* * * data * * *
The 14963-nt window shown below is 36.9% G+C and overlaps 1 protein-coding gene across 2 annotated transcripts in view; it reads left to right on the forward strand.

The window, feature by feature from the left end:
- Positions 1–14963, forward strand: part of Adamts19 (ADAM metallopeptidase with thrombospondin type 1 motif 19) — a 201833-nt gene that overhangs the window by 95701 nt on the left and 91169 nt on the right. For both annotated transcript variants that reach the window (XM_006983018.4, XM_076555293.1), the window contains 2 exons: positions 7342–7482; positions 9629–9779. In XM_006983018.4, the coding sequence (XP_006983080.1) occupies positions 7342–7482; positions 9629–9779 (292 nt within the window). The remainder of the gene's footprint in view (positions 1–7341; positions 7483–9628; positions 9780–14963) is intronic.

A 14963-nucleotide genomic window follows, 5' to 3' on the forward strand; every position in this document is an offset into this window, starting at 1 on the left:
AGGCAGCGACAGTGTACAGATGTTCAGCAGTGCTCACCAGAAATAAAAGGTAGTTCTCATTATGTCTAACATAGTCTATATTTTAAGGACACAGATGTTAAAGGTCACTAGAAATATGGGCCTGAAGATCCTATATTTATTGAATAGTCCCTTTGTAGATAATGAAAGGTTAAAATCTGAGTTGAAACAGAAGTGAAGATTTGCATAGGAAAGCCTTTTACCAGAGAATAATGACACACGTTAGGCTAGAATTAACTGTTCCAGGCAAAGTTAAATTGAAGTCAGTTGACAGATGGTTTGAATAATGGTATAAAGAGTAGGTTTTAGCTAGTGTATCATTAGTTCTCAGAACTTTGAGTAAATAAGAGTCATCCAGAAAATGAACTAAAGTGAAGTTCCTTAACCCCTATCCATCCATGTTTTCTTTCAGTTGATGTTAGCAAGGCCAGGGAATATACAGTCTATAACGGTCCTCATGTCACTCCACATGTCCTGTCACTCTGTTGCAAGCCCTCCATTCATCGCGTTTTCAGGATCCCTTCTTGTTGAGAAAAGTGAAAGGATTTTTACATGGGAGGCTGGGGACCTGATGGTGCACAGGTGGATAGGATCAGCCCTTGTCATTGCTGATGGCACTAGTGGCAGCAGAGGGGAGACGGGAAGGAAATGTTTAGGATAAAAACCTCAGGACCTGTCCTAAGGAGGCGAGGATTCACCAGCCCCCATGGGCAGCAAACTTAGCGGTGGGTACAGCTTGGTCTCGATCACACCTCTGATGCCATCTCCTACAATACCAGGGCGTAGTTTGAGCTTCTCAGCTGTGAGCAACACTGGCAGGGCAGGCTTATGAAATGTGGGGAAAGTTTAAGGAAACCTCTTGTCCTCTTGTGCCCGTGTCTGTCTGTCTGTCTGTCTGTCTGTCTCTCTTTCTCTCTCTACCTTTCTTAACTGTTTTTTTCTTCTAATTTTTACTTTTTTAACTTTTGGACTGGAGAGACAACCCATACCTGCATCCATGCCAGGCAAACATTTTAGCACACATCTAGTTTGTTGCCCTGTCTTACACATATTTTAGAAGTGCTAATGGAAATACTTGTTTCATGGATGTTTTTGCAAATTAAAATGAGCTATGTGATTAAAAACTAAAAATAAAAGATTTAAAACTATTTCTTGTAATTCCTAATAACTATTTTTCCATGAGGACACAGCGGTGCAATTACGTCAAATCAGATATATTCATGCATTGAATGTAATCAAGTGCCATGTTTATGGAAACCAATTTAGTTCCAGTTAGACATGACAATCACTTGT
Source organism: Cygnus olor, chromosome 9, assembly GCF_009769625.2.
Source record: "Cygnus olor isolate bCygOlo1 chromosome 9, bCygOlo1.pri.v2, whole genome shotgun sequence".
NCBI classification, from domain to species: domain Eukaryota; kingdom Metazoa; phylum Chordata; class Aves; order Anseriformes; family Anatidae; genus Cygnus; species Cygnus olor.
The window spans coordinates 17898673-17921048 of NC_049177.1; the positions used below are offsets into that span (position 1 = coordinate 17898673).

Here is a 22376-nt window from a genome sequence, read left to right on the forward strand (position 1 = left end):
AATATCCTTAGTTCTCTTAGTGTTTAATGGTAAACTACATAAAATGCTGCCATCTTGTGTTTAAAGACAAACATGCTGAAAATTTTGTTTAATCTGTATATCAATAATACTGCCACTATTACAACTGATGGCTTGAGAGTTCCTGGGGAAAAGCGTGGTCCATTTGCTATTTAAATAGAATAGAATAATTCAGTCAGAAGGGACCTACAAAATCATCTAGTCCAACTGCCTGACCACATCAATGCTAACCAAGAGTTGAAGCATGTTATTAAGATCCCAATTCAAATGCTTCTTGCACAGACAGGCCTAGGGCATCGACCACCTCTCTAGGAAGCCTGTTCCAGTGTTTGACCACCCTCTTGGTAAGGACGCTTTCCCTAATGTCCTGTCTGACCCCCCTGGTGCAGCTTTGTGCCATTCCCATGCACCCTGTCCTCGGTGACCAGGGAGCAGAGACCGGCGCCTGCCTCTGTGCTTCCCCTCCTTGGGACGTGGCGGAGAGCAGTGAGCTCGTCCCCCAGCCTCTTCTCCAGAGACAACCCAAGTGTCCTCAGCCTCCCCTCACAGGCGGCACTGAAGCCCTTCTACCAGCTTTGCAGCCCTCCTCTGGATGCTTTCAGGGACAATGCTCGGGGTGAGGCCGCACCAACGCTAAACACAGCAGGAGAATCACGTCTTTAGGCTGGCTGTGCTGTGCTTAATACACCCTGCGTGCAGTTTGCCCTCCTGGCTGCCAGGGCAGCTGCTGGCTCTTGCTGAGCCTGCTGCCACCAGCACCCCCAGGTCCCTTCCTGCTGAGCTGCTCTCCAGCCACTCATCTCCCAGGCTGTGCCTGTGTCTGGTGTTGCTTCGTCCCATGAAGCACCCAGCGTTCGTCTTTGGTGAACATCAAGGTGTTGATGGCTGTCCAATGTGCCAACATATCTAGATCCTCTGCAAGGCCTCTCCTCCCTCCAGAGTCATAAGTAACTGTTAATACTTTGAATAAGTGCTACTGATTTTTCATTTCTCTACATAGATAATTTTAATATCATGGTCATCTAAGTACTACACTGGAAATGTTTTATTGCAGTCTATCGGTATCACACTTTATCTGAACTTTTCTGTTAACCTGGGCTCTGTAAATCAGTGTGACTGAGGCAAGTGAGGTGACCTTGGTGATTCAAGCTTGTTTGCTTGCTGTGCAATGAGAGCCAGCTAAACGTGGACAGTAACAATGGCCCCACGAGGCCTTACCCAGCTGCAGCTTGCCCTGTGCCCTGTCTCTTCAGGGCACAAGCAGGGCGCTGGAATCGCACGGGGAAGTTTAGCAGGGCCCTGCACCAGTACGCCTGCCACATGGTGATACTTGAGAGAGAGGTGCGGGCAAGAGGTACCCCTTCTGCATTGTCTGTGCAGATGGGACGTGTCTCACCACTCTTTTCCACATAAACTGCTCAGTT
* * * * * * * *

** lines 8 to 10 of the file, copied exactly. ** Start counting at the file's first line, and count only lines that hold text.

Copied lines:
NCBI classification, from domain to species: domain Eukaryota; kingdom Metazoa; phylum Chordata; class Aves; order Anseriformes; family Anatidae; genus Cygnus; species Cygnus olor.
The window spans coordinates 17898673-17921048 of NC_049177.1; the positions used below are offsets into that span (position 1 = coordinate 17898673).

Here is a 22376-nt window from a genome sequence, read left to right on the forward strand (position 1 = left end):